New Orleans' college administrators, meanwhile, have been processing their own lessons, many of them logistical.

"We've done a lot of debriefing," explains Hughes of Dillard. "One mistake we made was depending on cellphones. I couldn't locate all of our vice presidents until the fourth or fifth day after Katrina." To prevent future phone service losses, Dillard officials have replaced that system with satellite phones with non-New Orleans area codes.

Distance learning through online courses has taken on greater significance. (See "Learning After Loss" in the September issue of University Business.) And Dillard has permanently postponed the start of the school year until the last week of September in order to avoid the height of hurricane season.

And then there are the less tangible insights. "If there's anything I've learned about myself, it's what it means to have a purposeful mission," offers Hughes. "It gives you a singular focus and takes you to a different level of strength, energy, and resolve you didn't know you had.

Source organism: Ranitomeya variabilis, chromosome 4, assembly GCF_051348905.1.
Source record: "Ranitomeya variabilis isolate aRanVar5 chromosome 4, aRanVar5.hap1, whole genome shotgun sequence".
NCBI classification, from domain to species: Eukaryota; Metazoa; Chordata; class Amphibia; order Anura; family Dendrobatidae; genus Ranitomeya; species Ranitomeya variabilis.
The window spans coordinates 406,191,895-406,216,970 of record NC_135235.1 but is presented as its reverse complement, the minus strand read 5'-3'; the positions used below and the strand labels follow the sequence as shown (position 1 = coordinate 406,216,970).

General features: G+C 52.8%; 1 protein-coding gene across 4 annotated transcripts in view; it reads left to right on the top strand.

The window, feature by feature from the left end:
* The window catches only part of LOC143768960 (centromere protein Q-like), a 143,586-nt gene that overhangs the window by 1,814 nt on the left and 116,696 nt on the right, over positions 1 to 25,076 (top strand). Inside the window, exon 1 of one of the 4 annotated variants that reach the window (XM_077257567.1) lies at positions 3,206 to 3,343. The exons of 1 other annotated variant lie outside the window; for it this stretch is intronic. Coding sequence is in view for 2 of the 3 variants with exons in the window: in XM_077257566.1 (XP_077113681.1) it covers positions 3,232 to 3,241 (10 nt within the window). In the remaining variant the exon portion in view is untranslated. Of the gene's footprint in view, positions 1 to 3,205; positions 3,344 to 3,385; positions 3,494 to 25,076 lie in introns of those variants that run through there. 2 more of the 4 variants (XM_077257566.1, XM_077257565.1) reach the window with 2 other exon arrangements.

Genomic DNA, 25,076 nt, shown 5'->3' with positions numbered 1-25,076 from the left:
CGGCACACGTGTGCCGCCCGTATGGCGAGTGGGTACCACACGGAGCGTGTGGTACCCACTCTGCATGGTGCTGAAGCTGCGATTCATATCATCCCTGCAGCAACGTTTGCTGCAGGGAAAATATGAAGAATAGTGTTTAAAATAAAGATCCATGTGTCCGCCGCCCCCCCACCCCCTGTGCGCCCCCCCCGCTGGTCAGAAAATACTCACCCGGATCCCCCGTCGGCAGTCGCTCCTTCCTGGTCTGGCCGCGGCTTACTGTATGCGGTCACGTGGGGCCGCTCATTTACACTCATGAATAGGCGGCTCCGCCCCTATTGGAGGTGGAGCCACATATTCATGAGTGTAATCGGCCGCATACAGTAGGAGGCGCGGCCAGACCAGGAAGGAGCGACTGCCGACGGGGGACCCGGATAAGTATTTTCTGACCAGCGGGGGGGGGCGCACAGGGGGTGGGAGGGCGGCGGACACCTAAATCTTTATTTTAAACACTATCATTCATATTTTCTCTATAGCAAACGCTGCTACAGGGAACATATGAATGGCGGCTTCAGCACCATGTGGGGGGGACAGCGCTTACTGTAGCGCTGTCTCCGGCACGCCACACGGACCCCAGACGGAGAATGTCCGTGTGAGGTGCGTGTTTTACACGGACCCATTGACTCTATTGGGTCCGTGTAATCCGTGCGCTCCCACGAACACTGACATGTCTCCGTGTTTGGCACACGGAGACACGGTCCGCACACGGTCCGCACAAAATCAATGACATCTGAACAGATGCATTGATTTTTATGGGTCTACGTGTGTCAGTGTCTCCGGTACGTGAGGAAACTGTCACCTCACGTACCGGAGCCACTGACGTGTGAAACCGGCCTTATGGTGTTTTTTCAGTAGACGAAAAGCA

"I see people around the country in high-level organizational positions. They shake their heads and ask how I'm doing. When I answer that my life has never been more meaningful and fulfilling, they are all shocked," Hughes notes.

"We knew that we needed to have something more than we had in the past to bring students back."

-Marvalene Hughes, Dillard University

Adds Cowen, "You have to be superdetermined going forward. Keep focused on the light at the end of the tunnel instead of the darkness around you."